Recently, Straits Times published an article on the “10 most important job skills in demand by employers“. Individuals whose livelihood have been affected by the COVID-19 situation will find this an interesting read. Perhaps it is a good time to reflect and identify those job skills required.
Job Skills in Demand
The 10 most important job skills listed in the article are:
- Data Literacy
- Critical Thinking
- Adaptability and Flexibility
- Creativity and Innovation
- Emotional Intelligence
- Cultural Intelligence and Diversity
- Leadership Skills
- Judgement and Complex Decision-Making
- Collaboration and Team Working Skills
From an employer’s standpoint, finding the ideal candidate with these skills has always been a challenge. In fact, it is almost impossible. On the other hand, sending employees for these skills training seems to have little impact. The employees may come back equipped with the knowledge but are not applying the skills! Sometimes it could be a timing issue or the lack of opportunity to hone these skills.
Role of Employers and Leaders
What can employers do to overcome these challenges? Instead of just demanding employees to have these job skills, reflect on your organisational culture. What type of culture does your organisation have today? Does the organisation promote a learning culture? Do the leaders in the organisation spend time to develop the employees? Are employees encouraged to take risk and experiment with new ideas? After all, culture is about “doing what I see” in the organisation.
To build a high performance culture, leaders need to be equipped with coaching skills. When leaders are able to coach, they can help the employees develop those job skills listed. We are not talking about the long coaching sessions with employees. Rather, if leaders can find coachable moments (also known as “in-the-moment coaching) to develop the employees’ capabilities, it would be far more effective.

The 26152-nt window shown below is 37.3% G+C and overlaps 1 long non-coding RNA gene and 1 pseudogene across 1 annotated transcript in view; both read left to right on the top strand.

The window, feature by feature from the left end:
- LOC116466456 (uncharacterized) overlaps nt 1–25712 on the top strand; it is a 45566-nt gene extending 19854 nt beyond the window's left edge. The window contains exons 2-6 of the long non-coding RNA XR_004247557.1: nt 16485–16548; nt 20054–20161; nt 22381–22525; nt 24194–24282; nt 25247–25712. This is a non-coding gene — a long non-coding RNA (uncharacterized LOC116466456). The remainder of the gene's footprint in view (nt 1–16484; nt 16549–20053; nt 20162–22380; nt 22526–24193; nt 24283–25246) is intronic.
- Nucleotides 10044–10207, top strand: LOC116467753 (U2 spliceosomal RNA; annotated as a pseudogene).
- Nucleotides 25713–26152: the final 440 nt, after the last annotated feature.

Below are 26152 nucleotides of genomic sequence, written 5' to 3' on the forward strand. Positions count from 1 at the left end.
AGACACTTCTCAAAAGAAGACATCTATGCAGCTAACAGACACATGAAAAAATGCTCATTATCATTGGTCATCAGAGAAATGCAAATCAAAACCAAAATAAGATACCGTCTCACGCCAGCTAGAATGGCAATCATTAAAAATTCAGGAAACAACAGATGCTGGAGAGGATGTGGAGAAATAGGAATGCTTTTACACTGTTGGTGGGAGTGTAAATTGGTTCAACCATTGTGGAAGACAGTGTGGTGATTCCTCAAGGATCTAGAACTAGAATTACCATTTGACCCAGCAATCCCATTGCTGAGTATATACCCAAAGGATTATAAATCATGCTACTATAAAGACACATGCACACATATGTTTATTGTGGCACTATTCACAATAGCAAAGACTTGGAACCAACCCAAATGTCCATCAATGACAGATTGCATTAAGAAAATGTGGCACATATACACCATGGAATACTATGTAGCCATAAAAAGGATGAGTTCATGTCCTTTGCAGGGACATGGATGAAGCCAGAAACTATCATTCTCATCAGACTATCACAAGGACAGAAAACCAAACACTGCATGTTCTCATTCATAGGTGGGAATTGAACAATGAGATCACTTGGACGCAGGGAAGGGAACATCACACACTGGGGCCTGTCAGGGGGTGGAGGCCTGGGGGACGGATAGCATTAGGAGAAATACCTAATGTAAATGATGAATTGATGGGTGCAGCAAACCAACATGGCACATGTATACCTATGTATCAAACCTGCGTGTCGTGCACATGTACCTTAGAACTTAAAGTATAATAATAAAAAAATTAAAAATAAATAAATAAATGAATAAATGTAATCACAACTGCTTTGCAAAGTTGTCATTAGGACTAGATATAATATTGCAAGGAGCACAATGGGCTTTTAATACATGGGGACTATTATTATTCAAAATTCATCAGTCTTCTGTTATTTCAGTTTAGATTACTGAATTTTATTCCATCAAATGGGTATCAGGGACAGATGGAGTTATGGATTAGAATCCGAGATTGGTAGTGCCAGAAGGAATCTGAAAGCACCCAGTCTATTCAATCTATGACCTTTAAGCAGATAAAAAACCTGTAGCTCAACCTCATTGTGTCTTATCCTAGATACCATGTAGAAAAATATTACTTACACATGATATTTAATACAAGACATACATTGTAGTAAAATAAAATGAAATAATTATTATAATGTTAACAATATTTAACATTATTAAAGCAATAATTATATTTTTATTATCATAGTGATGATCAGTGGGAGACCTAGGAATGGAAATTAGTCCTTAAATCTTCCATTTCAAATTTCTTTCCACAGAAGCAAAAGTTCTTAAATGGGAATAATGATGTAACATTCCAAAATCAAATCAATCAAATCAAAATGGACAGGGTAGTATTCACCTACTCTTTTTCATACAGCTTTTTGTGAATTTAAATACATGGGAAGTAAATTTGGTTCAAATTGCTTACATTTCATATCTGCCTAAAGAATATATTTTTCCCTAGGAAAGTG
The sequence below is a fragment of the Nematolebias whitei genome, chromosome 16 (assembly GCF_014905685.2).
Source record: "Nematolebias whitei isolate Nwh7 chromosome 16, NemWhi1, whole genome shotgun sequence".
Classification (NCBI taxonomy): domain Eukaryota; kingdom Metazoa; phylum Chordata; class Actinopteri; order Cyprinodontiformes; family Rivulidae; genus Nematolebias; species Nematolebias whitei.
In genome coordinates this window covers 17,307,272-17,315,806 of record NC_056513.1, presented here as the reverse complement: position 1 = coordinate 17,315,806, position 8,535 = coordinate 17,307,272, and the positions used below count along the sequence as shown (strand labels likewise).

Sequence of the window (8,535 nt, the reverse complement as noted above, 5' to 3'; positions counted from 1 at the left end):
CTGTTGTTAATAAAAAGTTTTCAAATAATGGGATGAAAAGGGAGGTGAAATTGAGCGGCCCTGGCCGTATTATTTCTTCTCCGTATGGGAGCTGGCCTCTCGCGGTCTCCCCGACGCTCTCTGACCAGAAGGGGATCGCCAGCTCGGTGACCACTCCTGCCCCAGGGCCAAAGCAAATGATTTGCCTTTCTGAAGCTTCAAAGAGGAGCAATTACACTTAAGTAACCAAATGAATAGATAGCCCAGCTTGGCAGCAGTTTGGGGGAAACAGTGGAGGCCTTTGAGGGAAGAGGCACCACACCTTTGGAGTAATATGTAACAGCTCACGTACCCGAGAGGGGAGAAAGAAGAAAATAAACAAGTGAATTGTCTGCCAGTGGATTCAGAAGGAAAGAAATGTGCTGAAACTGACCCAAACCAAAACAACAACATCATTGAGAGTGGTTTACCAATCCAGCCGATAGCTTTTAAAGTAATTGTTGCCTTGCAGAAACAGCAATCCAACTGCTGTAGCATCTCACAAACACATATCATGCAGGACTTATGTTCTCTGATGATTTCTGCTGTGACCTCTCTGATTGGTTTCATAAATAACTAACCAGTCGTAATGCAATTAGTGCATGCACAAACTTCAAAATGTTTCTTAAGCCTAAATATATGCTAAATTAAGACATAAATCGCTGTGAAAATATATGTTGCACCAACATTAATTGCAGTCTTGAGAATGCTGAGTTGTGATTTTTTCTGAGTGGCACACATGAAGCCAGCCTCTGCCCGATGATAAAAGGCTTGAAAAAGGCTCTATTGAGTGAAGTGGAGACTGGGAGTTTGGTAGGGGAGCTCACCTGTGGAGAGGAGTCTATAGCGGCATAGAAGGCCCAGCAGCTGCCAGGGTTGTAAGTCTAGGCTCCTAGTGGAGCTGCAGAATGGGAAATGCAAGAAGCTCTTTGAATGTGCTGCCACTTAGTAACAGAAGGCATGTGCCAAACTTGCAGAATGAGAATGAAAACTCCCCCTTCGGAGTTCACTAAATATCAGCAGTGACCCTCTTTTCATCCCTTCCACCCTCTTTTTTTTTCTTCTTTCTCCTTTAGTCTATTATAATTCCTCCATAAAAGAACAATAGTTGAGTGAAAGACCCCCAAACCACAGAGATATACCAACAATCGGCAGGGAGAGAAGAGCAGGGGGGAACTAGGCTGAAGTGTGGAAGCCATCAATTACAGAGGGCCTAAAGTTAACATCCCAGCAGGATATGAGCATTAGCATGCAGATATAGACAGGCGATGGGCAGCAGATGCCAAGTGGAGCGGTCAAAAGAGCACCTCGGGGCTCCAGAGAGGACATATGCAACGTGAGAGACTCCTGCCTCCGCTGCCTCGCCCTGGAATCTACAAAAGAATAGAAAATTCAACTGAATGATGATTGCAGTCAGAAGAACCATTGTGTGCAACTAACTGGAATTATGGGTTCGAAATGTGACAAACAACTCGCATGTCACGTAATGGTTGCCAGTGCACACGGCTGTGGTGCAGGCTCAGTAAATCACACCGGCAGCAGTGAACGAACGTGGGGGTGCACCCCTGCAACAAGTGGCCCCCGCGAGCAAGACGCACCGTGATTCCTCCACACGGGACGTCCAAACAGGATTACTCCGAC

Coachable moments happen when the leader look for opportunities to coach the employee to think creatively and make difficult decision. For example when an employee presents a challenging client situation to the leader. The easiest way for the leader is to instruct the employee on what to do. When that happens, the opportunity to develop the employee skill disappears. On the other hand, if the leader takes that moment to ask powerful questions to help the employee think and develop their own solutions, that is a coachable moment. Over time, employees would be able to self-coach, think creatively and make decisions on their own.
When an employee is not emotionally aware or not collaborating well with others, the leader can help to create awareness. Creating awareness is yet another competency within the coaching framework. It is important to understand that coaching is a facilitation process rather than sharing knowledge or experience with the employee.
Transformational leaders can help employees develop at least 8 out of 10 (except data literacy and tech-savviness) job skills listed above. Remember that these leaders are in constant touch with the employees on a daily basis. What better way to develop employee skills than by leveraging on this coachable moments approach.
Written by Laurence Tan (Leadership Coach/Trainer and Author)
Director, BP Coach Training Pte Ltd